Activists challenge Russia's ban on “The Death of Stalin” with a lawsuit in a city devastated by the Gulag

Human rights activists in Syktyvkar have filed a lawsuit challenging the Culture Ministry’s decision to revoke the distribution license for Armando Iannucci's new comedy “The Death of Stalin.”

The activists argue that the government’s decision violates the European Convention on Human Rights and Article 44 of the Russian Constitution (which guarantees artistic freedom and participation in cultural life, and requires the preservation of historical heritage). Their lawsuit also states that Russia’s authorities illegally withdrew the film’s license, insofar as the ministry utilized its ability to ban distribution on the grounds that a public demonstration of the movie revealed that it contains “illegal information.” The activists point out that the film wasn’t screened publicly before the government’s ban, and officials never explained what is illegal about Iannucci's comedy.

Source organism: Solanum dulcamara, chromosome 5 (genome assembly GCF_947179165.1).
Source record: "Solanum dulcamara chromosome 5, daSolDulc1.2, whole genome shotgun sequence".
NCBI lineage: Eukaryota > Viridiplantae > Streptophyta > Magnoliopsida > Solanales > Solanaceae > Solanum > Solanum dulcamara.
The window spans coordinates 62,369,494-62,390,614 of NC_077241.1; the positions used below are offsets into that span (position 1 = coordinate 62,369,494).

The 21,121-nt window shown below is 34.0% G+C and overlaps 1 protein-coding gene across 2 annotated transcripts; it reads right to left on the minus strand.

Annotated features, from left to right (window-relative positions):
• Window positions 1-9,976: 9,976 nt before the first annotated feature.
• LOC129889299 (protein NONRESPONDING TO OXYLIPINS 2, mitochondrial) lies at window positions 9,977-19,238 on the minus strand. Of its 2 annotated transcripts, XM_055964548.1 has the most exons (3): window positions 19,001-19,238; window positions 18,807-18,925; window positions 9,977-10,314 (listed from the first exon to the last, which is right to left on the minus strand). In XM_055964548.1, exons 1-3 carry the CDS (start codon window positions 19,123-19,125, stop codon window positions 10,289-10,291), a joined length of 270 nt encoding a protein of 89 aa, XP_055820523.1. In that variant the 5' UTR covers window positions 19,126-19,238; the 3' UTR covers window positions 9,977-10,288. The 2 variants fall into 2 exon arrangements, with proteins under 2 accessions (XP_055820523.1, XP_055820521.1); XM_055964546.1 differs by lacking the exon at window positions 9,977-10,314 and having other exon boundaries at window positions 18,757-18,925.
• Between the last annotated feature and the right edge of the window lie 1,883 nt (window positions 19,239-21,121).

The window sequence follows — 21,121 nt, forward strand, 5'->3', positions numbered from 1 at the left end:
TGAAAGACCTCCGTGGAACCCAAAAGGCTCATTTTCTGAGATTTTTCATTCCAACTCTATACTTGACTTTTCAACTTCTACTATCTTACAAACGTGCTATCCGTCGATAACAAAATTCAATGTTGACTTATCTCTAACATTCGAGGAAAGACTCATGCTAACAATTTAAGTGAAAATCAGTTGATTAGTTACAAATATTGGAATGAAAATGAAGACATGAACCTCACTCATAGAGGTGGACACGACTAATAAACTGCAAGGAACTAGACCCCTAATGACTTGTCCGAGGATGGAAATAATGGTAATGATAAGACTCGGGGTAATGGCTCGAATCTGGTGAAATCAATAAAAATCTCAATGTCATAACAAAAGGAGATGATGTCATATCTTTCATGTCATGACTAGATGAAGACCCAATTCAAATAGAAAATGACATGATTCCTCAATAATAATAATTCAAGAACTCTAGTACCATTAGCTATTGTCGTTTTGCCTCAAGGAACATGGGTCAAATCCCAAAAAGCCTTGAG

Why sue in Syktyvkar? The region was tightly integrated with the Soviet Gulag, meaning that nearly every family with local roots dating back a few generations suffered directly because of Stalinism. The activists say they hope the court in Syktyvkar will be more inclined to consider their lawsuit objectively.

On January 23, days before “The Death of Stalin” was due to premiere in Russia, the Culture Ministry revoked the film’s distribution license. Hours before, the movie was screened for a group state officials who roundly criticized it as a mockery of Soviet history.

Despite the ban, a movie theater in Moscow managed to screen the film four times, before the government pressured it to stop.

How are the Russian authorities able to ban motion pictures?